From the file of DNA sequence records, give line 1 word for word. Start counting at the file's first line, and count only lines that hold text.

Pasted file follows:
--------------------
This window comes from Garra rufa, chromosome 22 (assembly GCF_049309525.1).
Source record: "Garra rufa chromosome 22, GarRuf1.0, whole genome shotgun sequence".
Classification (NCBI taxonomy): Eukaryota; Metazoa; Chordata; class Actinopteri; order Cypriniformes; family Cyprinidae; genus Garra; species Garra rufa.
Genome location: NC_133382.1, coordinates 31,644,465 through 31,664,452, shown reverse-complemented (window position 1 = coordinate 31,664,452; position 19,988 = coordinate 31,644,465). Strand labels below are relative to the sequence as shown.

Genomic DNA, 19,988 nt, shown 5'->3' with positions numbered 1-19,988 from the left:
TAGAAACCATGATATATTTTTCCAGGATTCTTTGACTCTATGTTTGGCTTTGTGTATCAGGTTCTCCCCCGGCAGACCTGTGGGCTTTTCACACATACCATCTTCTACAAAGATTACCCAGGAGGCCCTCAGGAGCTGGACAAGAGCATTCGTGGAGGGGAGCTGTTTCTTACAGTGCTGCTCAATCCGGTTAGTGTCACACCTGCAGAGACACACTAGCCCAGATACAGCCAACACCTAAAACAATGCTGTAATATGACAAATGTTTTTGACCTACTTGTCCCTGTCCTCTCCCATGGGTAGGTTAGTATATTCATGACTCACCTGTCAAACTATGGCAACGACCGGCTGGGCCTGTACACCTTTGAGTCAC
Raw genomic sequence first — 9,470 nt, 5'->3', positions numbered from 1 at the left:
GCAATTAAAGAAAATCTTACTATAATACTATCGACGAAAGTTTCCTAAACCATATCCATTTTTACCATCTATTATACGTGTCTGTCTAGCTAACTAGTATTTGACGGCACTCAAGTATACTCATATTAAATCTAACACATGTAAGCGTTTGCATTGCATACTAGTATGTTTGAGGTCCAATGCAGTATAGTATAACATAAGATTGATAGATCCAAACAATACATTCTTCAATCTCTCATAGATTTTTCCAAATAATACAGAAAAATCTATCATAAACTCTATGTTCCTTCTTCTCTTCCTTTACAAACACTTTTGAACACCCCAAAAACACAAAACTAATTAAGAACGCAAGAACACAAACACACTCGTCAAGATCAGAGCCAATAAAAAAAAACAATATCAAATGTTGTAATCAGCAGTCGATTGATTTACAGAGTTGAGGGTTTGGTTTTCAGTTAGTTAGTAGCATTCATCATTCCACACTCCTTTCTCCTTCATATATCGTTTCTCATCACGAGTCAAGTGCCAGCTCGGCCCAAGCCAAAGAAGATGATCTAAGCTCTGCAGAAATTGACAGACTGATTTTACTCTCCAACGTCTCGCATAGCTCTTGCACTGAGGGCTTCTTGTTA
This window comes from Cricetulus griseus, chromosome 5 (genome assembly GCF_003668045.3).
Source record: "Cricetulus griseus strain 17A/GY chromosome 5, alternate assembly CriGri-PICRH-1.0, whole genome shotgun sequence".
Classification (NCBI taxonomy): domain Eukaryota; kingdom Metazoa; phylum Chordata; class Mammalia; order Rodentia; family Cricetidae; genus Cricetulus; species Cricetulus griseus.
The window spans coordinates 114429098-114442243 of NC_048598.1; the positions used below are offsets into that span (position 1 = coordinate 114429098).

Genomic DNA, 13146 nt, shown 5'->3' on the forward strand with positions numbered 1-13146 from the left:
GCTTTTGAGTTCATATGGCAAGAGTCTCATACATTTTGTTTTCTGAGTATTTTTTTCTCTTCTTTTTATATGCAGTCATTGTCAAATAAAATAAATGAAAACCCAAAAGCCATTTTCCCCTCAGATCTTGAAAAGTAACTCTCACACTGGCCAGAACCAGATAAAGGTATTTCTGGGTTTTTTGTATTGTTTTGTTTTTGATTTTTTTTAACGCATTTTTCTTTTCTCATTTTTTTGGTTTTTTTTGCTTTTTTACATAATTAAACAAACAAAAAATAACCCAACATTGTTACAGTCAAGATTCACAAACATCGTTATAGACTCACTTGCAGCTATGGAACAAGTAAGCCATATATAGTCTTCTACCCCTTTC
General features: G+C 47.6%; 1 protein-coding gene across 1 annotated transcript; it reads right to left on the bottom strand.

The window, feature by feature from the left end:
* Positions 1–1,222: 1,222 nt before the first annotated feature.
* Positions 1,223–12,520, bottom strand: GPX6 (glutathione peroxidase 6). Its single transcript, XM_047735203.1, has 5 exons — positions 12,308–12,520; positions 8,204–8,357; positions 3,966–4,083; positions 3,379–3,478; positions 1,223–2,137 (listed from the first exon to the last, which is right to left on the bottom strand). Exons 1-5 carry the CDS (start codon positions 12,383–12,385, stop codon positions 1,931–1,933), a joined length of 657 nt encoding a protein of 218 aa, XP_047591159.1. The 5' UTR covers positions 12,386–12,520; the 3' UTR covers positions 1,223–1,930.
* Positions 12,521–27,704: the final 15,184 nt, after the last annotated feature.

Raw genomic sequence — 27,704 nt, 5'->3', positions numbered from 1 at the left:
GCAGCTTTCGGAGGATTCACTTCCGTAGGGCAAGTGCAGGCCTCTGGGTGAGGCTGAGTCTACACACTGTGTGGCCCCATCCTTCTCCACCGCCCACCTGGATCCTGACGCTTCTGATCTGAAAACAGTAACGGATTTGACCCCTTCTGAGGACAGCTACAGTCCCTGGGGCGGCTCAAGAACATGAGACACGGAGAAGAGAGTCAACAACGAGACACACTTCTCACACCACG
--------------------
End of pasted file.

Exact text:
This window comes from Garra rufa, chromosome 22 (assembly GCF_049309525.1).